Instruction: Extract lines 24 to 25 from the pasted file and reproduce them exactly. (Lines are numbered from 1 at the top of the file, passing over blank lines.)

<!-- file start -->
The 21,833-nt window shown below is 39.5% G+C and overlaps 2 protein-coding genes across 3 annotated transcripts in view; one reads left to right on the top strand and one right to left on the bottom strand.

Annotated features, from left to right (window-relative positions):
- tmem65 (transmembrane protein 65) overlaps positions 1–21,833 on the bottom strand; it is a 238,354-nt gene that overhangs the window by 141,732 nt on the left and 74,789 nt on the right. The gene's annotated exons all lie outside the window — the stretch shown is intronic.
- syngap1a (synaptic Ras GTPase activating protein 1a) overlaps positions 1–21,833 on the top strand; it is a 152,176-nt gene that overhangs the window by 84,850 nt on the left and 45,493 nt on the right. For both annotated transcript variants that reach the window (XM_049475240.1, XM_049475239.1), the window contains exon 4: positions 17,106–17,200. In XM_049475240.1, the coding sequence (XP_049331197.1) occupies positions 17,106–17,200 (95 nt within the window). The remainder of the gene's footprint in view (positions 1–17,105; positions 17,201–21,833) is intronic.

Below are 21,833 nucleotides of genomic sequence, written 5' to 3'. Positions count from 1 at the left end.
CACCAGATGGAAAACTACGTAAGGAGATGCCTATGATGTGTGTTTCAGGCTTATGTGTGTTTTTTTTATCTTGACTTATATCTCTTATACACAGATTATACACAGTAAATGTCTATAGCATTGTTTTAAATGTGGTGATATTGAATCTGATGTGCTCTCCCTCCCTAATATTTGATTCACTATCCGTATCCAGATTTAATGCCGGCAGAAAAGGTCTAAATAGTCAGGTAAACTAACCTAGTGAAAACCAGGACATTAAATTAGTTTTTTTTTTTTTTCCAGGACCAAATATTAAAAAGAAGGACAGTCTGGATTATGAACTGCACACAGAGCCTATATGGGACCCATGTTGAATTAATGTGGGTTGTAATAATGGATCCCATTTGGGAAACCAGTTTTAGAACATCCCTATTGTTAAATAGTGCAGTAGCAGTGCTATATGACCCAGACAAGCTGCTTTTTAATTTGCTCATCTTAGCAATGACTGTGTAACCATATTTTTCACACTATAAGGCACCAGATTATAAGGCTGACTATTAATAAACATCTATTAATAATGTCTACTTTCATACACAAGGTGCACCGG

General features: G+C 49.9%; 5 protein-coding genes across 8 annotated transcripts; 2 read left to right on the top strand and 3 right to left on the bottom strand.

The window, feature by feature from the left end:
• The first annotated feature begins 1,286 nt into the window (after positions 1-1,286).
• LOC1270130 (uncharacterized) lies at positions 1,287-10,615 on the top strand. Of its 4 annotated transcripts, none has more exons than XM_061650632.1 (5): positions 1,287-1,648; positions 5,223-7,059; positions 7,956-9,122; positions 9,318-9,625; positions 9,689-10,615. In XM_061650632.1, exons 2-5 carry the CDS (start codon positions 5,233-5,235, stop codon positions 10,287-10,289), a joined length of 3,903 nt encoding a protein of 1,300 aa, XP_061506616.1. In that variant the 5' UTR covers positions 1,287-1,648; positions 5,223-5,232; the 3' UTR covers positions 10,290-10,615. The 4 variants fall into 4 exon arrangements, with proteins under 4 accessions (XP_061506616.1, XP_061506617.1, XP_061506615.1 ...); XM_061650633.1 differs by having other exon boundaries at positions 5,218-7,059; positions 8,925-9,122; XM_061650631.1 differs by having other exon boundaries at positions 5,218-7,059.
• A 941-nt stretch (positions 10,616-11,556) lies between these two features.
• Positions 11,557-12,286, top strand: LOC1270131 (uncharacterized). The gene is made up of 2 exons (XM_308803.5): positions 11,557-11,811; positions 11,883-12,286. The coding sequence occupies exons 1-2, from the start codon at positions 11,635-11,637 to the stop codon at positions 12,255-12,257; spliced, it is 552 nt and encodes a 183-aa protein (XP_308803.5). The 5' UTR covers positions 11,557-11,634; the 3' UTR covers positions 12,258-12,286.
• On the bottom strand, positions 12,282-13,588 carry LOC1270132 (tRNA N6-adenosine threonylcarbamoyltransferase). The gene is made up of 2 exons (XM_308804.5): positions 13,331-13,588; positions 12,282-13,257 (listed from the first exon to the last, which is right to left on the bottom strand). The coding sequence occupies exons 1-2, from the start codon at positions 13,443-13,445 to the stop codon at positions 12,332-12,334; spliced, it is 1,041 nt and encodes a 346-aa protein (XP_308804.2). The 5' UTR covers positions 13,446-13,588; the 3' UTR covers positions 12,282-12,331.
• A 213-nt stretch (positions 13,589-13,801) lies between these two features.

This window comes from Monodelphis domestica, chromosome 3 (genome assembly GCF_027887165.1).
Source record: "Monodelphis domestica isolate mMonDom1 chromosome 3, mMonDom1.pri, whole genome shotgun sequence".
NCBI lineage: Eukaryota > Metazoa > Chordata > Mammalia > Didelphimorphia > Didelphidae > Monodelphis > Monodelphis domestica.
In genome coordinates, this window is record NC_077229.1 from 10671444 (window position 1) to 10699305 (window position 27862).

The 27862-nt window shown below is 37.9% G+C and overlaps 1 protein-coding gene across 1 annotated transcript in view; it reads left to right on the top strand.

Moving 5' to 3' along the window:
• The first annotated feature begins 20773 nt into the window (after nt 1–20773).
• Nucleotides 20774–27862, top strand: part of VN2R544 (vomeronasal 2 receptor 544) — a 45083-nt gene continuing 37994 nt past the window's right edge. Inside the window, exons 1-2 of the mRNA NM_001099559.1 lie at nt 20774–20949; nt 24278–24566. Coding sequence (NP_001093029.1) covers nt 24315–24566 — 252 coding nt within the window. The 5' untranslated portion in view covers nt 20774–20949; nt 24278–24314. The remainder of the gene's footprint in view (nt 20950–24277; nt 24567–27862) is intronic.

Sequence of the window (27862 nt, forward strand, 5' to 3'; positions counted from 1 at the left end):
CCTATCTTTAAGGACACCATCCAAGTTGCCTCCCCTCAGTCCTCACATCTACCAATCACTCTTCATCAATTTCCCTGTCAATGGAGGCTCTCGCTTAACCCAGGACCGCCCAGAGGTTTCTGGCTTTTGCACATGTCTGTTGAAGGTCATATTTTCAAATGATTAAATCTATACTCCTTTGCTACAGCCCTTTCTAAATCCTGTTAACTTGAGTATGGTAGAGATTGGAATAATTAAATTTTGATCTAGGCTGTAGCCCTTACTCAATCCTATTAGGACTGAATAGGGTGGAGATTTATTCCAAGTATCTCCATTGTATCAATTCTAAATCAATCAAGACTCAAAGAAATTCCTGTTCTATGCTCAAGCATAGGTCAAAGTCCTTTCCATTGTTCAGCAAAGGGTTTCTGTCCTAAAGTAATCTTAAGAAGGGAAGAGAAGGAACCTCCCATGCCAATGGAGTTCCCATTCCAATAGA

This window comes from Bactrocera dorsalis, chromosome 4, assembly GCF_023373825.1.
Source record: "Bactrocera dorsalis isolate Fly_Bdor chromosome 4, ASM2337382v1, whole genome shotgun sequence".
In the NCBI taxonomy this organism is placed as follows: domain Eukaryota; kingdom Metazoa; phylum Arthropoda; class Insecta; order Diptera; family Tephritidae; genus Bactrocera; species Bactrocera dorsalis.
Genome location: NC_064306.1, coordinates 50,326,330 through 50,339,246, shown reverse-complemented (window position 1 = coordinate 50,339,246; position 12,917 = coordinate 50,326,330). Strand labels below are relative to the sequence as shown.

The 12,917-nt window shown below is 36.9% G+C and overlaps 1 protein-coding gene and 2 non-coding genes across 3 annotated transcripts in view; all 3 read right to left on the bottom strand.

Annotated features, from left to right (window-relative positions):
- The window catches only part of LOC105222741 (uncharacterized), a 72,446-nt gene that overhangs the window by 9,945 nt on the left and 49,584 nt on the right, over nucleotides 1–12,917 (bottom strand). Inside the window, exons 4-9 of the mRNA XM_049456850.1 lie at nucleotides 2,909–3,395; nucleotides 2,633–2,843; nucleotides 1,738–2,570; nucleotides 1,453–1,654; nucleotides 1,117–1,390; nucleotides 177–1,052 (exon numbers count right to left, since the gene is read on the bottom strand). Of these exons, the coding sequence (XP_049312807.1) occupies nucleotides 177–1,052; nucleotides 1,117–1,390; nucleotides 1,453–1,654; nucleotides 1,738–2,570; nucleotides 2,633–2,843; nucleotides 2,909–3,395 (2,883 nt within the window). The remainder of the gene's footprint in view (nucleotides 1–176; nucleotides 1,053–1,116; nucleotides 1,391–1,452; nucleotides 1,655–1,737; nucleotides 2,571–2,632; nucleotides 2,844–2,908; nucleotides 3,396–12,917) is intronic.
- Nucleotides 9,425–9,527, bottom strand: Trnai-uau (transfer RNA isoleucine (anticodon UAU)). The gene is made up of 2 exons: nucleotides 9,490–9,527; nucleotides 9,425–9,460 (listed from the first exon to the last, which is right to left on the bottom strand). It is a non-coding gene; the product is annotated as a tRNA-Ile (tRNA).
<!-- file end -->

CCTATCTTTAAGGACACCATCCAAGTTGCCTCCCCTCAGTCCTCACATCTACCAATCACTCTTCATCAATTTCCCTGTCAATGGAGGCTCTCGCTTAACCCAGGACCGCCCAGAGGTTTCTGGCTTTTGCACATGTCTGTTGAAGGTCATATTTTCAAATGATTAAATCTATACTCCTTTGCTACAGCCCTTTCTAAATCCTGTTAACTTGAGTATGGTAGAGATTGGAATAATTAAATTTTGATCTAGGCTGTAGCCCTTACTCAATCCTATTAGGACTGAATAGGGTGGAGATTTATTCCAAGTATCTCCATTGTATCAATTCTAAATCAATCAAGACTCAAAGAAATTCCTGTTCTATGCTCAAGCATAGGTCAAAGTCCTTTCCATTGTTCAGCAAAGGGTTTCTGTCCTAAAGTAATCTTAAGAAGGGAAGAGAAGGAACCTCCCATGCCAATGGAGTTCCCATTCCAATAGA

This window comes from Bactrocera dorsalis, chromosome 4, assembly GCF_023373825.1.